She proceeded to tell me that the workshop was for the R&D guys and showed me many graphs which basically pointed out that whenever innovation happened (even incremental) sales for that month would go up. It seemed cut and dry – let’s do an Innovation Program. 

Speaking to the R&D guys I asked them – “would you like a workshop on innovation?”. They all agreed. But I followed this up with another question. I asked them about the ‘as is’ status – “were they innovating at all?”. These guys turned around to look at me, almost offended. I knew I had stepped on something there. They said they were.  

The question kept running through my head then why do they need a workshop on innovation. To my silence, they responded that they did innovate and the ideas they came up with went into something they called the Idea Factory. 

Ok, so then what happened to the idea – “Well” they replied, “apart from the simplest ideas very few get executed.” 


 “Because marketing is too busy and doesn’t have the time to understand the product details / change their strategies” 

I asked marketing the same set of questions more or less. At first, they too agreed that R&D could do with a workshop on innovation. But going a bit deeper with them, they began to let their guard down and said they thought R&D is in their ivory tower and don’t have an understanding of the main street. “The ideas they come up with are difficult to implement and will take a while to understand – that same time we can use more effectively in other areas.”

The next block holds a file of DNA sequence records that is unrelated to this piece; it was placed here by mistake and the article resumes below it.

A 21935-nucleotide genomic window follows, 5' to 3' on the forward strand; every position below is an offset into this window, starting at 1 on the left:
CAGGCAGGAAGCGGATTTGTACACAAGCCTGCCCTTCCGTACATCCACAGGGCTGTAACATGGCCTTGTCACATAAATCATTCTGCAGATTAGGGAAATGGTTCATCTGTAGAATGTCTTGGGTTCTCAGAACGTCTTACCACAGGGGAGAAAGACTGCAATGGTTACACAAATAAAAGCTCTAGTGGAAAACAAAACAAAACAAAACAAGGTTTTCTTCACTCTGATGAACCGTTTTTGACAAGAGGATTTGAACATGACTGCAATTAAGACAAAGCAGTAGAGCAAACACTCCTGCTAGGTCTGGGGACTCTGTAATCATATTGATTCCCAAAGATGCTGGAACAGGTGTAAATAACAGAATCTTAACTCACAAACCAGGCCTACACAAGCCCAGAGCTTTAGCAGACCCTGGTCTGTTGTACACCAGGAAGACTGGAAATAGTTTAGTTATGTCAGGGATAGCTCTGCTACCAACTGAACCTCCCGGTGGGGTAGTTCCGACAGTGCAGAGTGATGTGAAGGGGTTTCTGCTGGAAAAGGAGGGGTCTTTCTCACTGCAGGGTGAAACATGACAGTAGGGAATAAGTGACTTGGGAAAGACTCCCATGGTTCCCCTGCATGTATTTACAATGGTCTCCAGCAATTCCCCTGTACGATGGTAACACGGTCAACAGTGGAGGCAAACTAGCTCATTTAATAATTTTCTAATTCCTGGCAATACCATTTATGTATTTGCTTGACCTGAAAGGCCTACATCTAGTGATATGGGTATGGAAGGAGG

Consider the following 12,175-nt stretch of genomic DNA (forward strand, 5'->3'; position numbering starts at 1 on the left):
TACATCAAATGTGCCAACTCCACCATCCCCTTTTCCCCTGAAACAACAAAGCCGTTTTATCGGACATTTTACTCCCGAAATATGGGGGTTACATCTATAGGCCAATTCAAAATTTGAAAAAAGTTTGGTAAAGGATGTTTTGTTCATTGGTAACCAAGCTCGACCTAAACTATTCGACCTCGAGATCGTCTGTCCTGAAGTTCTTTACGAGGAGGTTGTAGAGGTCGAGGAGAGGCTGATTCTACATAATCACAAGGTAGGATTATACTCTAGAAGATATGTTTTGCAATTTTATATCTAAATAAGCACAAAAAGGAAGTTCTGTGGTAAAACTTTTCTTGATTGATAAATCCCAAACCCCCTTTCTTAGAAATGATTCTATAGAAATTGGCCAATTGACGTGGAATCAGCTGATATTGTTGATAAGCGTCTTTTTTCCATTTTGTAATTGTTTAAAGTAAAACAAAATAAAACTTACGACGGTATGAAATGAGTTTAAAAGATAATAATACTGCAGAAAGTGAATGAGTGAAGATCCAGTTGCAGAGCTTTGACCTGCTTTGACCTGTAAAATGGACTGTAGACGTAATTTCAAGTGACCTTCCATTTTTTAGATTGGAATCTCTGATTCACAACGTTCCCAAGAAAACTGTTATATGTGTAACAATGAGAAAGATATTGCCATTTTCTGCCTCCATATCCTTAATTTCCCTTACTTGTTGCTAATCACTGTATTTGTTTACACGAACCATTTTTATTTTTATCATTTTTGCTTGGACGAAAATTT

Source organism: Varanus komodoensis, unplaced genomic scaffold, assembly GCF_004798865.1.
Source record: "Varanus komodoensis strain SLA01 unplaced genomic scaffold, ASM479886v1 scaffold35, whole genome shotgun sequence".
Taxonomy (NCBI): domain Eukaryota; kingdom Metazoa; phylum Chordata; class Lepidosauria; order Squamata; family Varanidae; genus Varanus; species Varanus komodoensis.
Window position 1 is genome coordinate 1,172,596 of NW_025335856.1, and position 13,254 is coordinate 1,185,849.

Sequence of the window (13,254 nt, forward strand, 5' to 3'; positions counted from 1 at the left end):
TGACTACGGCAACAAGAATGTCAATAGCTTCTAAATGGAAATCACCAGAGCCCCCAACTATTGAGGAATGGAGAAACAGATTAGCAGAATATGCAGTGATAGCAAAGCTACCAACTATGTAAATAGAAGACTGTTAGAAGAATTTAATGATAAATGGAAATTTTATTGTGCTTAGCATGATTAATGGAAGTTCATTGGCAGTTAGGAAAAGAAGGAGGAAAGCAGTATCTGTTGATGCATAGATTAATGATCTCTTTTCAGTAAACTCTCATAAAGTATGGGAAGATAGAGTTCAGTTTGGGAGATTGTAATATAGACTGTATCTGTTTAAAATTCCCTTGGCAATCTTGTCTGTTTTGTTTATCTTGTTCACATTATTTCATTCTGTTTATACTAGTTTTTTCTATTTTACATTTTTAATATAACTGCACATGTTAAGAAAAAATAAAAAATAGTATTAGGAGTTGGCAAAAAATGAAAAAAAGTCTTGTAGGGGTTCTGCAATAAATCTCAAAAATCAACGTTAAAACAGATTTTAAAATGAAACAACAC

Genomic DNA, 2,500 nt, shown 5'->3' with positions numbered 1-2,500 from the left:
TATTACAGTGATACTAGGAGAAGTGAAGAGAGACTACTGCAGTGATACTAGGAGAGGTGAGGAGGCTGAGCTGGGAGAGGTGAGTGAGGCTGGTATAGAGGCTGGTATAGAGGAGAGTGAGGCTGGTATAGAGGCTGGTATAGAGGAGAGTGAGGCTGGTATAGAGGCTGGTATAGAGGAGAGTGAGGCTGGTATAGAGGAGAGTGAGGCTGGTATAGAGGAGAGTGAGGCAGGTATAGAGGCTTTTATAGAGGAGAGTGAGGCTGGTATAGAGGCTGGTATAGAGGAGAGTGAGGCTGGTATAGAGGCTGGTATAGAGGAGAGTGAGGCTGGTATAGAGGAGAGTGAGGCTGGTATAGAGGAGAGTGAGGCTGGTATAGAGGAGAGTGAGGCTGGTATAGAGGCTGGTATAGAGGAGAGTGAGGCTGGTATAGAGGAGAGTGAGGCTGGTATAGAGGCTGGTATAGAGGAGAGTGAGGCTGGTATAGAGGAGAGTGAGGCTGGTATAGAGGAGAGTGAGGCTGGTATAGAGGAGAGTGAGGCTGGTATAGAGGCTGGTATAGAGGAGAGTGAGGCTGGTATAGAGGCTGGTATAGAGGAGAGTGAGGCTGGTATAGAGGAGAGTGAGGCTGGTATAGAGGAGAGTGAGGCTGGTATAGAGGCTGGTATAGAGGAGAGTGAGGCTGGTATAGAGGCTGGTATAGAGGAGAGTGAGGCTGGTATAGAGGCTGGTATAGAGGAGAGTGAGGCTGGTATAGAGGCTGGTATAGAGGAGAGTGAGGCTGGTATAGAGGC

Finally, the program that we ran was actually a team workout – where we got Marketing and R&D to talk to each other, understand one another’s reality, and begin building bridges. We followed up with the program and they managed to get some interesting ideas rolling and a tidy spike in sales.  

One of the key elements of that program was ‘Empathy’. What struck me in all of this was – the initial need was the innovation we ended up with a piece on Empathy, nowhere did we do a session on innovation.   

From the above example, had I designed a program based on the responses to my initial questions I would have delivered a completely different workshop – people may have liked it, but I’m not sure it would have helped the organization. I had to get under the prima facie answers to get at the actual learning opportunity that needed to be addressed. 

Some examples of Areas of Inquiry

  1. Is there a difference between the mentioned need and the actual need?
  2. What parts of the puzzle am I missing?
  3. What’s preventing the stakeholder from …? 
  4. What is my stakeholder’s blind spot?
  5. How is my ability to look at the big picture adding value?  
  6. What is the complete story? 

Just keeping the idea of the ‘Areas of Inquiry’ in mind helps you to come up with sharper questions that help you to design and deliver better. 

The actual questions come much later (in part III of this post) If you’d like to go deeper – in part II of this post I am going to share how metaphors can be used to unpack your  Areas of inquiry.